22 April 1999 Edition
Impetus for Rosemary Nelson Campaign
The launch of the Rosemary Nelson Campaign on Monday, 19 April, has given fresh impetus to the efforts of the assassinated solicitor's family and friends to force the British government to order an independent, international judicial inquiry into her death.
The group now intends to ask UN investigator Param Cumaraswamy to oversee the inquiry, and An Phoblacht has been told that Dr. Cumaraswamy has indicated privately to those involved with the campaign that he would be prepared to assist any independent inquiry.
Now, with the passing of a motion by the United States House of Representatives calling for an independent inquiry into the killing and human rights hearings in the House due to get underway today, the pressure on the British government to remove the RUC from the case is mounting. The campaign took out a full page advertisement in the Irish Times of Wednesday, 21 April, calling on Taoiseach Bertie Ahern to back the call for a full and independent inquiry.
The same day, Congressman Chris Smith's Resolution 128, calling for an independent inquiry, was adopted by the full House of Representatives.
At Monday's launch of the Nelson Campaign in Belfast, spokesperson Dr. Robbie McVeigh said that ``human rights lawyers are in the front line of the defence of human rights around the world.
``In this context the murder of Rosemary Nelson was a direct and profound attack on the human rights of everybody in the North of Ireland. The campaign is about ``securing the truth''.
London-based lawyer Gareth Peirce, who spoke at the launch, said that to have a ``failed or misleading campaign would be worse than no investigation at all''.
Meanwhile, Sinn Féin's Dara O'Hagan has criticised the British government's response to the recent UN report on the intimidation of lawyers in the North. ``The response is arrogant and dismissive and is indicative of the whole attitude of the British government towards policing and human rights'', she said. ``On the issue of the murder of Rosemary Nelson, the fact is that the RUC, at the very least, created a climate in which it was possible to murder her.''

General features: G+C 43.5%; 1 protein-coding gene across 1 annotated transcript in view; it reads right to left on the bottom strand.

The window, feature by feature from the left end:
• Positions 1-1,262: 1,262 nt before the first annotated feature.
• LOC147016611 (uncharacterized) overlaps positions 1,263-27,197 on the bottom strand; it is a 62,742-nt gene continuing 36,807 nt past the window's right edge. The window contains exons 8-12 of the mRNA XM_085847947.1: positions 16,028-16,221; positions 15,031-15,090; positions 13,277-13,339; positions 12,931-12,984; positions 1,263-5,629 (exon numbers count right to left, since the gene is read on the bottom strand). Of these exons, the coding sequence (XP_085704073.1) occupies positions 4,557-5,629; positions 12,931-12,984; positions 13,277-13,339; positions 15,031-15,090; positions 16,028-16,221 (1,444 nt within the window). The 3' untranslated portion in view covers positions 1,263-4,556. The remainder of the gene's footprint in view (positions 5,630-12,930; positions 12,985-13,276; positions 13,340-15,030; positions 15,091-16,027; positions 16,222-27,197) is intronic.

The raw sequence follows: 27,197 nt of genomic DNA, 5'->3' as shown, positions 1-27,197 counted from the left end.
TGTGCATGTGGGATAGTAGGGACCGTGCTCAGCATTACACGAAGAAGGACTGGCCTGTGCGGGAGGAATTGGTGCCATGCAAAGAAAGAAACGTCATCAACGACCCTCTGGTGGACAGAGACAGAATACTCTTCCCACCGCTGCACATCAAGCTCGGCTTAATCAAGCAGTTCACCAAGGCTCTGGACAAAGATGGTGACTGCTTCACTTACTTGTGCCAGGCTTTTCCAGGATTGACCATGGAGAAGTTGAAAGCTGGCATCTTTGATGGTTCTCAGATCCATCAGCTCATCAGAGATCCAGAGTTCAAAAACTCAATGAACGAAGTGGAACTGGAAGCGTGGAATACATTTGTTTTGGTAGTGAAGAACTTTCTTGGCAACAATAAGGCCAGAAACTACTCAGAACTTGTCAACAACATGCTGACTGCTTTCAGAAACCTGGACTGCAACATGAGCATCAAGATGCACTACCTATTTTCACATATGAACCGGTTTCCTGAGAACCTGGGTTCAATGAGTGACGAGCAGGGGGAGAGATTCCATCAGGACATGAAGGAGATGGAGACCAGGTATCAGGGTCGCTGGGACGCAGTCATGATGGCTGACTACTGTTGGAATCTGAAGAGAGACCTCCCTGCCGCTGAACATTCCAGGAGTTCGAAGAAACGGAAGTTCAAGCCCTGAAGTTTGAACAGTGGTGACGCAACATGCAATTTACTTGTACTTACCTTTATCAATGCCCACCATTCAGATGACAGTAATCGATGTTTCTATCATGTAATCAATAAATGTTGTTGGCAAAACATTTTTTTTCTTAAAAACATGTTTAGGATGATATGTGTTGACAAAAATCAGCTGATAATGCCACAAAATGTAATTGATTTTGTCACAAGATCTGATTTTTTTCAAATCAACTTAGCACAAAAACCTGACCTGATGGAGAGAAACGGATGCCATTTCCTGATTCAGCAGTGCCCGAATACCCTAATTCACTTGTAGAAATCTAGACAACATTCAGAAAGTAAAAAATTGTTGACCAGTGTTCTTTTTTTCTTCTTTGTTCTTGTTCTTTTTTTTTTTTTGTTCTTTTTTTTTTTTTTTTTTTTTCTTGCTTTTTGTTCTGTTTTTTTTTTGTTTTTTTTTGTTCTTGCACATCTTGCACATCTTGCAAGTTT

Dr. Param Cumaraswamy's report slammed the RUC and the British government. He accused the RUC of negligence in the way it dealt with threats made against Rosemary Nelson, accused Ronnie Flanagan of allowing the ``situation to deteriorate'', reiterated his request for a fully independent inquiry into the murder of Pat Finucane, and called for the publication of John Stevens' reports.
Cumaraswamy also added that ``prime facie'' RUC evidence of collusion existed.
The British response to the UN document has sparked widespread outrage. It states that ``it should not be taken to suggest that the RUC had any involvement, directly or indirectly, in her murder''. It goes on to argue that Ronnie Flanagan has approached the Law Society and has discussed the issue of confidence in the RUC complaints mechanism. Given that it was the executive of the Law Society that blocked attempts for their own subcommittee to consider the British-Irish Watch document containing new evidence on the Pat Finucane murder, this can hardly been seen as a positive measure.
U.S. House calls for independent Nelson and Finucane inquiries
The United States House of Representatives passed a resolution on Wednesday, 21 April, calling for an independent inquiry into the murders of civil rights lawyers Patrick Finucane and Rosemary Nelson. Its passage is a reassuring sign that the calls for justice being made around the world are being heard and acted upon somewhere. To date, calls for an independent inquiry from the United Nations, Amnesty International, The Lawyers Committee for Human Rights, British Irish Human Rights Watch, the Committee for Administrative Justice, Human Rights Watch and countless other organizations have fallen on deaf ears in the British government.